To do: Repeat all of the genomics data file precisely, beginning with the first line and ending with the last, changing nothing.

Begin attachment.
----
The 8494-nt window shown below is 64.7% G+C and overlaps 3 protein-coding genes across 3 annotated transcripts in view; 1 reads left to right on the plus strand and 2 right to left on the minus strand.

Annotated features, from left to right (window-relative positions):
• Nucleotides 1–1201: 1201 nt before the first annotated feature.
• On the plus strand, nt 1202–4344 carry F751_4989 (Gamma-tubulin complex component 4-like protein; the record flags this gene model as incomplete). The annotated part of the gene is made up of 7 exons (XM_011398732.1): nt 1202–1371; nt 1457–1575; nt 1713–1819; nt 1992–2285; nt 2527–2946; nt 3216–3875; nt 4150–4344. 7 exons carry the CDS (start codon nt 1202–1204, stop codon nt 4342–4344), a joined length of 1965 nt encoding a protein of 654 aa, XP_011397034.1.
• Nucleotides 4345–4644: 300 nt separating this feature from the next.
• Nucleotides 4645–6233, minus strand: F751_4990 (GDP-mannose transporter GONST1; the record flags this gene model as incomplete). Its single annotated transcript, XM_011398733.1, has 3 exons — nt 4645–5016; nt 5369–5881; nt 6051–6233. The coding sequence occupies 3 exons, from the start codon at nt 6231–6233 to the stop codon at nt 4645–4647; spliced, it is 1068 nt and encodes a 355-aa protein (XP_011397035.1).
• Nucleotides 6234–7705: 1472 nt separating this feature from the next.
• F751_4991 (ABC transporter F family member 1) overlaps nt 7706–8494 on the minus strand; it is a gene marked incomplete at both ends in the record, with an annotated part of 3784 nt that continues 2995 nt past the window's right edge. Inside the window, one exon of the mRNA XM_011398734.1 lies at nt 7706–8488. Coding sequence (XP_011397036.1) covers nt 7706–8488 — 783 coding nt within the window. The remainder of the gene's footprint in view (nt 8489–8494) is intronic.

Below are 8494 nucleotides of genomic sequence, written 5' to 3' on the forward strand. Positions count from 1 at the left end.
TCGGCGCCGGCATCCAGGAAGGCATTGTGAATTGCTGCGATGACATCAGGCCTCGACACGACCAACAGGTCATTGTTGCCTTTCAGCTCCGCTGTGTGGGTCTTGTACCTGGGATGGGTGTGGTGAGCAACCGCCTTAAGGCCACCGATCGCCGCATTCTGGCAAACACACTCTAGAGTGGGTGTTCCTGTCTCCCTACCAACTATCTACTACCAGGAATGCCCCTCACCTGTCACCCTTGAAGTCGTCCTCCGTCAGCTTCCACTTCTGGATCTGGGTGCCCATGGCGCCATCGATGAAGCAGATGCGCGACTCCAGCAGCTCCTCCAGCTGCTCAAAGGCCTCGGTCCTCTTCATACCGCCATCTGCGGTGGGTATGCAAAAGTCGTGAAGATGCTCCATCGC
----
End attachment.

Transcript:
The 8494-nt window shown below is 64.7% G+C and overlaps 3 protein-coding genes across 3 annotated transcripts in view; 1 reads left to right on the plus strand and 2 right to left on the minus strand.

Annotated features, from left to right (window-relative positions):
• Nucleotides 1–1201: 1201 nt before the first annotated feature.
• On the plus strand, nt 1202–4344 carry F751_4989 (Gamma-tubulin complex component 4-like protein; the record flags this gene model as incomplete). The annotated part of the gene is made up of 7 exons (XM_011398732.1): nt 1202–1371; nt 1457–1575; nt 1713–1819; nt 1992–2285; nt 2527–2946; nt 3216–3875; nt 4150–4344. 7 exons carry the CDS (start codon nt 1202–1204, stop codon nt 4342–4344), a joined length of 1965 nt encoding a protein of 654 aa, XP_011397034.1.
• Nucleotides 4345–4644: 300 nt separating this feature from the next.
• Nucleotides 4645–6233, minus strand: F751_4990 (GDP-mannose transporter GONST1; the record flags this gene model as incomplete). Its single annotated transcript, XM_011398733.1, has 3 exons — nt 4645–5016; nt 5369–5881; nt 6051–6233. The coding sequence occupies 3 exons, from the start codon at nt 6231–6233 to the stop codon at nt 4645–4647; spliced, it is 1068 nt and encodes a 355-aa protein (XP_011397035.1).
• Nucleotides 6234–7705: 1472 nt separating this feature from the next.
• F751_4991 (ABC transporter F family member 1) overlaps nt 7706–8494 on the minus strand; it is a gene marked incomplete at both ends in the record, with an annotated part of 3784 nt that continues 2995 nt past the window's right edge. Inside the window, one exon of the mRNA XM_011398734.1 lies at nt 7706–8488. Coding sequence (XP_011397036.1) covers nt 7706–8488 — 783 coding nt within the window. The remainder of the gene's footprint in view (nt 8489–8494) is intronic.

Below are 8494 nucleotides of genomic sequence, written 5' to 3' on the forward strand. Positions count from 1 at the left end.
TCGGCGCCGGCATCCAGGAAGGCATTGTGAATTGCTGCGATGACATCAGGCCTCGACACGACCAACAGGTCATTGTTGCCTTTCAGCTCCGCTGTGTGGGTCTTGTACCTGGGATGGGTGTGGTGAGCAACCGCCTTAAGGCCACCGATCGCCGCATTCTGGCAAACACACTCTAGAGTGGGTGTTCCTGTCTCCCTACCAACTATCTACTACCAGGAATGCCCCTCACCTGTCACCCTTGAAGTCGTCCTCCGTCAGCTTCCACTTCTGGATCTGGGTGCCCATGGCGCCATCGATGAAGCAGATGCGCGACTCCAGCAGCTCCTCCAGCTGCTCAAAGGCCTCGGTCCTCTTCATACCGCCATCTGCGGTGGGTATGCAAAAGTCGTGAAGATGCTCCATCGC